I’ve been stricken sick (and still am) for the past few days so unfortunately I had to miss out on some great blogging and also the Microsoft ReMIX event in Melbourne. However lying on the bed for 2 days straight did buy me some time to come up with a few foolproof plans to annihilate the blogosphere, but more on that another day.
Microsoft’s Channel9 recently interviewed one of the user-experience people I’m keeping an eye on, Julie Larson-Green, who is taking over some of the roles Tjeerd Hoek had left behind. Having just completed the redesign efforts for the 2007 release of Office, where she’s been for the last 10 years, she moved to Windows just before each of the products were released to manufacturing.
Back then, it wasn’t quite clear why all the Office people were rushing into Windows, but after all the Windows people began jumping out of the Windows group, obviously they’re here to run the show now.
As corporate vice president of program management for the Windows Experience at Microsoft, Julie Larson-Green oversees the design for the Microsoft Windows operating system. Her responsibilities include the end-user interaction design and overall experience for the Windows products after the release of Windows Vista, which will be available in 2007.
In her 30-minute interview with Channel9’s Charles and a woman I fail to recognize, there’s a lot of good information for every die-hard Windows-UX enthusiast. Whilst she doesn’t give any hints on what the design will focus on or anything related to design for that matter, she does talk a lot about their ‘new’ philosophy and process which is different to the past. Here are a few summary facts I found interesting.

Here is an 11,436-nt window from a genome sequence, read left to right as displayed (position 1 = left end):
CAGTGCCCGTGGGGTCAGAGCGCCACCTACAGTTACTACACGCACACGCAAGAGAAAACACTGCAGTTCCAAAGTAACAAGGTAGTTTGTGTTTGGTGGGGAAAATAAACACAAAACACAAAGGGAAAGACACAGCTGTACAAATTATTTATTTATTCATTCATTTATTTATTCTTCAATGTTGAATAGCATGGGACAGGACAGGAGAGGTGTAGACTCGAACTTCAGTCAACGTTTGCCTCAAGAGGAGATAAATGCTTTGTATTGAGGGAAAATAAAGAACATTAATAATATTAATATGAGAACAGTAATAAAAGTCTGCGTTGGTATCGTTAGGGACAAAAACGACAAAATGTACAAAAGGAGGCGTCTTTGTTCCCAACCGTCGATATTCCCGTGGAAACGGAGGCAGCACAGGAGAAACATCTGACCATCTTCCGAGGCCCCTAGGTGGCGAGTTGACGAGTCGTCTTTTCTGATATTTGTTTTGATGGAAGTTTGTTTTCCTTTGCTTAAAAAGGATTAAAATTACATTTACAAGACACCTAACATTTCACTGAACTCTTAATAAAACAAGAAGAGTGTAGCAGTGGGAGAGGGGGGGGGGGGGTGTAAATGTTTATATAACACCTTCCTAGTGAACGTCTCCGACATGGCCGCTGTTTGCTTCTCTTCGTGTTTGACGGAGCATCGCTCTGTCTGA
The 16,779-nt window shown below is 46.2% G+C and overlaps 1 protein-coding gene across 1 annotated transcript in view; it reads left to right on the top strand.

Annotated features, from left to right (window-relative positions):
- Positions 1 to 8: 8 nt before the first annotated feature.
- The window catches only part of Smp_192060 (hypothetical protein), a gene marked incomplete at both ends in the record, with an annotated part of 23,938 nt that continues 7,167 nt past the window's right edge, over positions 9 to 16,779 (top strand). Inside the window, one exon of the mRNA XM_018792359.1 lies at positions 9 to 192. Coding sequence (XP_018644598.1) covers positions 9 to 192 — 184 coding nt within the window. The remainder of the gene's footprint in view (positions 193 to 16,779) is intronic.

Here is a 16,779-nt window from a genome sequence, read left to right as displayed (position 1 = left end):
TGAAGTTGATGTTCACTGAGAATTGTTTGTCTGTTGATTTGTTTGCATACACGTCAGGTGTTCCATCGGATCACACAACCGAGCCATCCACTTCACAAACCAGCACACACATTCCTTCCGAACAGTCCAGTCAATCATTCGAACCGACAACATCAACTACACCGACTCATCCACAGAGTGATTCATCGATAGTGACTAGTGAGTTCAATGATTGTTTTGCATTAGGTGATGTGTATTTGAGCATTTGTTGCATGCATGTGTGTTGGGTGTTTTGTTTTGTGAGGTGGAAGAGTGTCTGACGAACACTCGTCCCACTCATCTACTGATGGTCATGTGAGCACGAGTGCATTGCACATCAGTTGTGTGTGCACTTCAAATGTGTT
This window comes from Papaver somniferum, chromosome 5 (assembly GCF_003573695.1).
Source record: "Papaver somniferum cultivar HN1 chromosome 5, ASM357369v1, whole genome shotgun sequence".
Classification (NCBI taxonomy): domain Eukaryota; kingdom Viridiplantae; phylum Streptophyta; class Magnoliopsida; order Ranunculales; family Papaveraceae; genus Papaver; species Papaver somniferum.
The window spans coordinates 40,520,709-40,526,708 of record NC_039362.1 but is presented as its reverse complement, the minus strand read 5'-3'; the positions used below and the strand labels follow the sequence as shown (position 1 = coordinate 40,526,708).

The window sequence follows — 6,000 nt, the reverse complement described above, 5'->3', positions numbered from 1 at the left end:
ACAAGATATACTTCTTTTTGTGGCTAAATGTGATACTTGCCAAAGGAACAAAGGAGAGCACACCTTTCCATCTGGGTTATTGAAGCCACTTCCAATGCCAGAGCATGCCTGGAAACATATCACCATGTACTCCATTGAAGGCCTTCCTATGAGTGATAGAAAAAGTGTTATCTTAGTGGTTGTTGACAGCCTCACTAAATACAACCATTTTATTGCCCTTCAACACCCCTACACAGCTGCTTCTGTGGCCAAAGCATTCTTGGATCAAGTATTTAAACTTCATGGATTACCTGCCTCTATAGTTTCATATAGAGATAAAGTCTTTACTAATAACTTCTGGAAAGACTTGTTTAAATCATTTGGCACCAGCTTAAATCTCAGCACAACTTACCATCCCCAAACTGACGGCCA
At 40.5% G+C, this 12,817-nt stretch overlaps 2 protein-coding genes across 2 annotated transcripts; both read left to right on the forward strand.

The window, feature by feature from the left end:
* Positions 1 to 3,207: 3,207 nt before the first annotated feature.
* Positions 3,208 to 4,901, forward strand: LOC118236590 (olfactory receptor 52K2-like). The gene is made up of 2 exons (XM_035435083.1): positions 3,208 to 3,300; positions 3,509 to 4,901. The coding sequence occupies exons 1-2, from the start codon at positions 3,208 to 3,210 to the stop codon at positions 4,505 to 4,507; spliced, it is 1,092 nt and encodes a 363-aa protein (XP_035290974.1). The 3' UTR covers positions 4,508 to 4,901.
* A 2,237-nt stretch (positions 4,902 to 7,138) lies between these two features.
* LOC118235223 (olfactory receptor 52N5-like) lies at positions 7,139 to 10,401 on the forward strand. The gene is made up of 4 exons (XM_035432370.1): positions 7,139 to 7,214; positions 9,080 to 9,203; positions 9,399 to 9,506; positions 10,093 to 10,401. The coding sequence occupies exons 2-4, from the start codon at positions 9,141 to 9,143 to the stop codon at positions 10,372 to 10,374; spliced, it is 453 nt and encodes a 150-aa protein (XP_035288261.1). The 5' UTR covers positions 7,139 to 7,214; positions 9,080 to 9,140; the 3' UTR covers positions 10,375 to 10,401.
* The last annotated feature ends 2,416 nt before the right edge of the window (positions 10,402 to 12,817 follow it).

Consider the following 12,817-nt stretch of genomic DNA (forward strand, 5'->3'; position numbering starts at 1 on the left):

- She’s worked in Windows for 6 months already.
- She reports to Jesus (Steve Sinofsky).
- They’ll try to change the Windows-organization to focus less on individual teams and more about Windows as one. Trying to drive cross-team collaboration, something that’s more familiar to the Office organization.
- They’re going to figure out what they’re going to do before doing it.
- Before starting to talk about what they’re doing they’re going to make sure they’re actually going to do it.
- New Office experience is not ‘done’. Still more changes to be realized.
- She started her Microsoft career in technical support, answering customer calls.
- They’re optimizing (the organization) for predictability – “innovate on a schedule”.
- Mentions Mary Jo Foley and her World War III article comparing Vista and Leopard.
- Believes there may have been too much transparency with Longhorn/Vista, and may have gotten itself into the problems it did.
By the looks of things, after all the reshuffling, things are still in order. But they’re going to try with all their might to prevent some of the problems that have plagued Longhorn.